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Of the initial list, samples for 18 taxa either failed to amplify or belonged to duplicate species that were ultimately combined or discarded. Sixty taxa that produced sequence data for one or two genes only were also discarded. Both strands of the mt-DNA are completely transcribed from the promoters in the D-loop.
In addition to the promoter sequences, there are two small regions known as the hyper variable regions I and II HV1 at positions — and HV2 at positions 63— [ 48 ]. The third strand has a base sequence which is complementary to one of the key strands and pairs with it, thus displacing the other main strand in the region. Within that region the configuration is thus a form of triple stranded DNA.
The size of this region varies among animal species, from to 4, base pairs [ 34 ]. The substitution rate in the human D-loop has been estimated to be from 2. D-loops occur in numeral of scrupulous conditions, including in telomeres, in DNA repair and arrangements, and as a semi-stable structure in mitochondrial circular DNA molecules. Researchers at Caltech discovered in that the circular mitochondrial DNA from growing cells included a short segment of three strands which they called a displacement loop [ 50 ].
Phylogeny, Anatomy and Physiology of Ancient Fishes
They found the third strand was a replicated segment of the heavy strand or H-strand of the molecule, which it displaced, and was linked with hydrogen bond to the light strand or L-strand. Since then, it has been shown that the third strand is the initial segment generated by a replication of the heavy strand that has been arrested shortly after initiation of replication and is time and again maintained for some period in that state [ 51 ].
The Dloop occurs in the core non-coding area of the mitochondrial DNA molecule, a segment called the control region or D-loop region. The DLoop region is the major control site for mt-DNA expression since it contains the leading-strand for origin of replication and major promoters for transcription [ 27 ].
The D-loop sequences in particular have been used to establish intra-specific and inter-specific relationships, determine maternal contributions, and trace the origin of modern and ancient animals.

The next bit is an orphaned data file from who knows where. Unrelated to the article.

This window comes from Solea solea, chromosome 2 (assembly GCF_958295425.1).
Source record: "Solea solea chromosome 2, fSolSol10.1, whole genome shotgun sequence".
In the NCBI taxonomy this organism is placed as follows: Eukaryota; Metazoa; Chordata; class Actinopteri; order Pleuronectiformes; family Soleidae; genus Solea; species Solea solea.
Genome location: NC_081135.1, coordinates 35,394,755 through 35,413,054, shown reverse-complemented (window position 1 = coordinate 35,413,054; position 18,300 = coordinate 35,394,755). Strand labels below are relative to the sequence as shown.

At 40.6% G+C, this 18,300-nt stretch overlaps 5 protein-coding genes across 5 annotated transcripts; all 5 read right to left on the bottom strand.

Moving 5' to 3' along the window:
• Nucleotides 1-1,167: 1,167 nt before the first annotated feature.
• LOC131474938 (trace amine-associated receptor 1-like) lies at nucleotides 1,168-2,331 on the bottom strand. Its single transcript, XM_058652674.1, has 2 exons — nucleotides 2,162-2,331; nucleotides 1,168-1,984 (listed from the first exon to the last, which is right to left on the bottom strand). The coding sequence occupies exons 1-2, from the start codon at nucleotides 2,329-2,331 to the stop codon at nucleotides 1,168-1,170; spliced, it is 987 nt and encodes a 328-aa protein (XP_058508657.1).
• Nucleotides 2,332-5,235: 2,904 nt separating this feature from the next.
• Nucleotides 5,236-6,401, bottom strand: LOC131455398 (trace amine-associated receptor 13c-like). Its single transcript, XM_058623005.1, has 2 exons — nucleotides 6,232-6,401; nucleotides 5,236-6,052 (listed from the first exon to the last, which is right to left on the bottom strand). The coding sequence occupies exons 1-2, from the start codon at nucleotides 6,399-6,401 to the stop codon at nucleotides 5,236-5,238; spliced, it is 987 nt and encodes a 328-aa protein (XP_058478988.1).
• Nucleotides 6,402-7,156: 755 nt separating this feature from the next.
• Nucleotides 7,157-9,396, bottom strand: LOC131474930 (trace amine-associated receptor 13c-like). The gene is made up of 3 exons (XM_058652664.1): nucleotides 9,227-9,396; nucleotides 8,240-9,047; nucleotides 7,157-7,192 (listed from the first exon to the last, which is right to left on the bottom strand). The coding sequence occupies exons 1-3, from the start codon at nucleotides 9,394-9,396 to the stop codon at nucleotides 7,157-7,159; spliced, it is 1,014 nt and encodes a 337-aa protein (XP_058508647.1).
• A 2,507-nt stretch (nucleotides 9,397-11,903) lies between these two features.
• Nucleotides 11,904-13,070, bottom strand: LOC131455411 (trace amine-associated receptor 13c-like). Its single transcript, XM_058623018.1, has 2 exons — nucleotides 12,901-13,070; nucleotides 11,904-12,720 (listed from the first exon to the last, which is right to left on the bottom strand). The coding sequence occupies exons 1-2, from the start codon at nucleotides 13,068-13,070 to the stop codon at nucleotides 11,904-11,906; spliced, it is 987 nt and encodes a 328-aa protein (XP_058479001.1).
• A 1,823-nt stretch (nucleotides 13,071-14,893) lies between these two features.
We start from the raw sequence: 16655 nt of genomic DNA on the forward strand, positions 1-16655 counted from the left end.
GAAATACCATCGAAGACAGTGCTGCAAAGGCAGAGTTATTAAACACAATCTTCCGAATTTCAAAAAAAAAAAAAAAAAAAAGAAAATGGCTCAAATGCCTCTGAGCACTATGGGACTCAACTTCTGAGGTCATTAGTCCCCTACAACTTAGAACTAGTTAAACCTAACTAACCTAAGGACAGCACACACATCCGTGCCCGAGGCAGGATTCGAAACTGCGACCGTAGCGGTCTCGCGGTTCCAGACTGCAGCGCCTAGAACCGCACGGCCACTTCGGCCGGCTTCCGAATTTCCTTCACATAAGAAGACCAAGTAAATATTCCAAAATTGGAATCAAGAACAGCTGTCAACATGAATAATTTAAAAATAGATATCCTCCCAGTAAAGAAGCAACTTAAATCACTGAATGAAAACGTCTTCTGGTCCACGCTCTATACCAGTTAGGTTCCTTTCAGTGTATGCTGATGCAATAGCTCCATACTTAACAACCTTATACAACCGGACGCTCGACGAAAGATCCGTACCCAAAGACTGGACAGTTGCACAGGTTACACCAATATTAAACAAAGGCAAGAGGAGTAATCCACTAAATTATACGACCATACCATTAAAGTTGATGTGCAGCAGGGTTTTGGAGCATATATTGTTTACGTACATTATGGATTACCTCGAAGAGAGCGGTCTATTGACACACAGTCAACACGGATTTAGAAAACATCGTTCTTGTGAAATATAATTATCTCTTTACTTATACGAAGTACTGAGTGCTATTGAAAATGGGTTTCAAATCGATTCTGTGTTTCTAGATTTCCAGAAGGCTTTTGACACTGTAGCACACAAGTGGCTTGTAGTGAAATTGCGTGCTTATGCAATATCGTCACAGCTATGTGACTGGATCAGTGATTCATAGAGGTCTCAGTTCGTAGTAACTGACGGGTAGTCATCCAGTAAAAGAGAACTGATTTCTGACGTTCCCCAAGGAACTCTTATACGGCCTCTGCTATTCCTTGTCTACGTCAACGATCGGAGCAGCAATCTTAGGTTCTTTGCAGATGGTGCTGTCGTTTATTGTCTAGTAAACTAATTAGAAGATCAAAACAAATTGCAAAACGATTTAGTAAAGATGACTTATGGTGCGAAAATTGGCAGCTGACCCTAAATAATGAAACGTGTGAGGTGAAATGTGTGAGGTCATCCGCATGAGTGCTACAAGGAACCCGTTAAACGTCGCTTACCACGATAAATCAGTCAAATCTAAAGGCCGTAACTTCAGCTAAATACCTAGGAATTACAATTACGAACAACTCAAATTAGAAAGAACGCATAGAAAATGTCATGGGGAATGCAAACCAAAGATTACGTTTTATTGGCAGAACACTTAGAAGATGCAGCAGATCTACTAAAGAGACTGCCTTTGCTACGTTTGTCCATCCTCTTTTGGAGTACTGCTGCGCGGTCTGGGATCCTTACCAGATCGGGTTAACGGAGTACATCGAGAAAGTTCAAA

The D-loop or control region, although non-coding, contains binding sites for two transcription factors; three Conserved Sequence Blocks CSBs associated with initiation of replication and the loop strand termination associated sequences, all of which play an important role in the replication of the mitochondrial genome. Replication of the mitochondrial DNA can occur in two different ways, both starting in the D-loop region [ 52 ]. One way continues replication of the heavy strand through a substantial part e.
The more recently reported mode starts at a different origin within the Dloop region and uses coupled-strand replication with simultaneous synthesis of both strands [ 5253 ]. Certain bases within the D-loop region are conserved, but huge parts are exceedingly variable and the region has proven to be useful for the study of the evolutionary history of vertebrates [ 54 ].
The region contains promoters for the transcription of RNA from the two strands of mitochondrial DNA immediately adjacent to the D-loop structure that is coupled with initiation of DNA replication [ 47 ]. The conventional wisdom supposed that D-loops were non-functional leftovers of incomplete replication. The function of the D-loop is not yet understandable, but recent research suggests that it participates in the organization of the mitochondrial nucleoid [ 5556 ].
The partial mt-DNA D-loop region of all the registered horse and pony breeds of India, has been sequenced and submitted in GenBank with following accession numbers: Manipuri ponies Genbank accession no. Analysis revealed 70 Haplotypes in Indian horse and ponies.
Importance of D-loop Non-coding region of the mitochondrial DNA mt-DNAthe Displacement loop D-loop has emerged as a mutational hotspot as it has the ability to accumulate mutations at a high, neutral rate as already stated earlier.
Mutation rates in HVI and HVII are particularly high on an average and there is evidence that the rates differ within the regions as well [ 57 ]. As a result of the high average mutation rates and the deficiency of coding or regulatory sequences in the hyper variable regions, they have turn out to be an immensely valuable source for investigating intra-specific genetic variation and differentiation.
The sequence analysis of these two regions is used not only in forensic analyses, but also in medical diagnosis [ 58 ]. The D-loop contains essential transcription and replication elements and mutations in this region may serve as a prospective sensor for cellular DNA damage and a marker for cancer development.
Phylogenetic relationships and evolutionary history of the reef fish family Labridae.
It plays important role in telomeres also as the T-loop which is completed by the D-loop splice, protects the end of the chromosome from damage [ 59 ].